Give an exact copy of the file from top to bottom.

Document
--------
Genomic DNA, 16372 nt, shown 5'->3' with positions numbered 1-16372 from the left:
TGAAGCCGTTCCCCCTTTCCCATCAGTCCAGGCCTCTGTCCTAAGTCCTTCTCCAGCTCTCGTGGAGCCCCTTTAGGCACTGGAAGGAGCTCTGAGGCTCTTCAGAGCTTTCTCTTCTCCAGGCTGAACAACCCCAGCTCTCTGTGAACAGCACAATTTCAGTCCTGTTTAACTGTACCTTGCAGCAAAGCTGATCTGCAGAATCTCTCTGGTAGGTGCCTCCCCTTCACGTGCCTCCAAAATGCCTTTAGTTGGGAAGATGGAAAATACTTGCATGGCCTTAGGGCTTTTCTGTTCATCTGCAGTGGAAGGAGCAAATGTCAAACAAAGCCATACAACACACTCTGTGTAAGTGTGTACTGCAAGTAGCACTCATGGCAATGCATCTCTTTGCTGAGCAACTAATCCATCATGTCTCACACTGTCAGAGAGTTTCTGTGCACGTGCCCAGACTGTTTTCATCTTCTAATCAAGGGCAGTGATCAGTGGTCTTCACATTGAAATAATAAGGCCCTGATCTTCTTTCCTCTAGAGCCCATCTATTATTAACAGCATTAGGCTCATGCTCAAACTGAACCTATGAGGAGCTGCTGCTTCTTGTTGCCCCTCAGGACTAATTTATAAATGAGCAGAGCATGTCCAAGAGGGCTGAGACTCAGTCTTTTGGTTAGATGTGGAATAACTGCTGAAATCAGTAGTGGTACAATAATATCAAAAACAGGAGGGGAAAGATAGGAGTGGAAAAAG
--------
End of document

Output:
Genomic DNA, 16372 nt, shown 5'->3' with positions numbered 1-16372 from the left:
TGAAGCCGTTCCCCCTTTCCCATCAGTCCAGGCCTCTGTCCTAAGTCCTTCTCCAGCTCTCGTGGAGCCCCTTTAGGCACTGGAAGGAGCTCTGAGGCTCTTCAGAGCTTTCTCTTCTCCAGGCTGAACAACCCCAGCTCTCTGTGAACAGCACAATTTCAGTCCTGTTTAACTGTACCTTGCAGCAAAGCTGATCTGCAGAATCTCTCTGGTAGGTGCCTCCCCTTCACGTGCCTCCAAAATGCCTTTAGTTGGGAAGATGGAAAATACTTGCATGGCCTTAGGGCTTTTCTGTTCATCTGCAGTGGAAGGAGCAAATGTCAAACAAAGCCATACAACACACTCTGTGTAAGTGTGTACTGCAAGTAGCACTCATGGCAATGCATCTCTTTGCTGAGCAACTAATCCATCATGTCTCACACTGTCAGAGAGTTTCTGTGCACGTGCCCAGACTGTTTTCATCTTCTAATCAAGGGCAGTGATCAGTGGTCTTCACATTGAAATAATAAGGCCCTGATCTTCTTTCCTCTAGAGCCCATCTATTATTAACAGCATTAGGCTCATGCTCAAACTGAACCTATGAGGAGCTGCTGCTTCTTGTTGCCCCTCAGGACTAATTTATAAATGAGCAGAGCATGTCCAAGAGGGCTGAGACTCAGTCTTTTGGTTAGATGTGGAATAACTGCTGAAATCAGTAGTGGTACAATAATATCAAAAACAGGAGGGGAAAGATAGGAGTGGAAAAAG